Samira lives with her parents and brother, and is very good at a lot of things, especially helping people. When Grandma and Grandpa are due to arrive very early one Saturday, Samira plans to make them Grandpa’s favourite breakfast of beans on toast, and gets everything ready. However, in the morning she finds that Dad has eaten the beans, so Samira and Grandpa go to the local shop to get some more. These turn out to be magic beans, granting a wish with every mouthful, and Grandpa tries it out. A book thumps onto the table, and Grandma is scornful about a wish wasted, because ‘you can get a book free at the library’ (Hooray!), but then her brother Anish gets a bike. Grandma gets a horse, and she passes the tin to Mum with the encouragement to ‘do something right’. Mum therefore wishes for a bigger house, but this means that the neighbouring houses all get squashed. Angry neighbours are given their turns, and the results get more and more ridiculous as someone even wishes for a jumbo jet, then the empty tin is thrown out of the window, and still Samira hasn’t had a wish of her own. There is, fortunately, one bean stuck under the lid, and Samira makes a careful wish: everything goes back to normal, and the full tin is back on the shelf of the shop. They buy something else for breakfast, and the special tin will wait for another time.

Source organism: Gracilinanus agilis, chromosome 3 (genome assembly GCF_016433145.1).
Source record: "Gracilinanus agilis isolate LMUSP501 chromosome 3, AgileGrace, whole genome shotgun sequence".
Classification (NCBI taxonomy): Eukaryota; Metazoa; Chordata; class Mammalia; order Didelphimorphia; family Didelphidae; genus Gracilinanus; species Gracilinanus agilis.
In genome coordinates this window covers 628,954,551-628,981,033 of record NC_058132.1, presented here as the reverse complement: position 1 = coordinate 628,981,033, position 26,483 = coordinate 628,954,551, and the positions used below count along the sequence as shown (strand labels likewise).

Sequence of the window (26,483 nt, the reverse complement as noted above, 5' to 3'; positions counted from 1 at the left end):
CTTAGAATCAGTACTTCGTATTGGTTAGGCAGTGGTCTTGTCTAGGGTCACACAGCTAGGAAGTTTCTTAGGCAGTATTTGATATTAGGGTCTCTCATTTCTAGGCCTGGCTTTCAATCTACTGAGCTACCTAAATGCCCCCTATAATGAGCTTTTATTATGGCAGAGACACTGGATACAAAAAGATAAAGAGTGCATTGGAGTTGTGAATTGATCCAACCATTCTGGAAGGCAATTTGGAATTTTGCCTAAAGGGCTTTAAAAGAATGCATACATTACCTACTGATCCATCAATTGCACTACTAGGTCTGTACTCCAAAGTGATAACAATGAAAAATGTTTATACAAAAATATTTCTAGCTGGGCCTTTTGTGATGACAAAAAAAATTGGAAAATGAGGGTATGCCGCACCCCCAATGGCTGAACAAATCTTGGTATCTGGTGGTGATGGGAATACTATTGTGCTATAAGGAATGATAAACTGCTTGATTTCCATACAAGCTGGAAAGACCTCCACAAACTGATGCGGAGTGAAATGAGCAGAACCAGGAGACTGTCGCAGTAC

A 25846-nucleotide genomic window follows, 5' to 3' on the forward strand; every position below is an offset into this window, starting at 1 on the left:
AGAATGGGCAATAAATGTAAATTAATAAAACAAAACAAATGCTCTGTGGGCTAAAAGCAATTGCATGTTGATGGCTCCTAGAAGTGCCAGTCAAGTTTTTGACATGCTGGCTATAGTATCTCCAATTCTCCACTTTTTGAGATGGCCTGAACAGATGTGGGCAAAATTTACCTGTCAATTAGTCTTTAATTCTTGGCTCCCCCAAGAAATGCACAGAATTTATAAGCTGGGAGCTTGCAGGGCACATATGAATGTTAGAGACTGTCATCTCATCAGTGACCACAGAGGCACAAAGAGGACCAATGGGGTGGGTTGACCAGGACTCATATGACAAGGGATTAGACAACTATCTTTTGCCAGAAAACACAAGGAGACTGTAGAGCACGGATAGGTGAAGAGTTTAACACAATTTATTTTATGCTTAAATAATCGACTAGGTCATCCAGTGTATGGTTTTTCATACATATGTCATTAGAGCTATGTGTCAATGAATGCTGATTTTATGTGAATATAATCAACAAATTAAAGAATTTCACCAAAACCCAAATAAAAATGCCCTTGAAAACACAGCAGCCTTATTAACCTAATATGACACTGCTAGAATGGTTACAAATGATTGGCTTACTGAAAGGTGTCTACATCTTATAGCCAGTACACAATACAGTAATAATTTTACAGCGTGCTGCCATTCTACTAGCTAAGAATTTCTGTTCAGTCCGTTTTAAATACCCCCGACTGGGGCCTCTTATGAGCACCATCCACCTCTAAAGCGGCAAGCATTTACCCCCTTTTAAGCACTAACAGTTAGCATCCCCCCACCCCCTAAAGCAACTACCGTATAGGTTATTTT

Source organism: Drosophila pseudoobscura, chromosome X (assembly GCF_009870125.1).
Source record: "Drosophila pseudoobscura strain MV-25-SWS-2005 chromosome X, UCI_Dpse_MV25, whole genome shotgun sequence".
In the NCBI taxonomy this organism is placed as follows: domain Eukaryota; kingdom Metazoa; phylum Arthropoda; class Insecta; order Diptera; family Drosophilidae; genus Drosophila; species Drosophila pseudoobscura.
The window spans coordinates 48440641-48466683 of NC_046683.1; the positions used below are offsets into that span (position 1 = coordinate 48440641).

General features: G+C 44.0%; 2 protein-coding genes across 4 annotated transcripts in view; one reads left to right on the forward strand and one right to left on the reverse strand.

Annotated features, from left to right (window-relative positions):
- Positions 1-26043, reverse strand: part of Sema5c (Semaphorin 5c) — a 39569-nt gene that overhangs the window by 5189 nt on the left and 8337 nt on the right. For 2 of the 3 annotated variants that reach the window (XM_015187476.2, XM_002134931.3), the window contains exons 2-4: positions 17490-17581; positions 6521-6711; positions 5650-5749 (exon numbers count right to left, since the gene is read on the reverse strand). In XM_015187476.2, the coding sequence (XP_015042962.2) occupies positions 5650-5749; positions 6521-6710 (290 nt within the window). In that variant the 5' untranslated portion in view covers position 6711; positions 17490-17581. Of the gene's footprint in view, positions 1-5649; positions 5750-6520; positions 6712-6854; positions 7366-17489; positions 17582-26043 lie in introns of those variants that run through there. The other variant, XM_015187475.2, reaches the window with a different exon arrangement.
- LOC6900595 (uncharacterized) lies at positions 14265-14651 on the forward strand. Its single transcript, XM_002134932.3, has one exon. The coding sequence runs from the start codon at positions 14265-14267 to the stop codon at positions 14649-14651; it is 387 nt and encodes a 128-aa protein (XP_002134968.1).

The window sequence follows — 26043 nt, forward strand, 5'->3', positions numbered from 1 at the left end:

The Notes at the end explain how baked beans are made and give some fascinating facts, then a delicious recipe for beans on toast. The illustrations are fun, and this entertaining story by the experienced storyteller Saviour Pirotta involving an Indian family will resonate with many children. The pictures help with deciphering the words, and the letters are formed without any ornamentation, in a font which might be Century Gothic.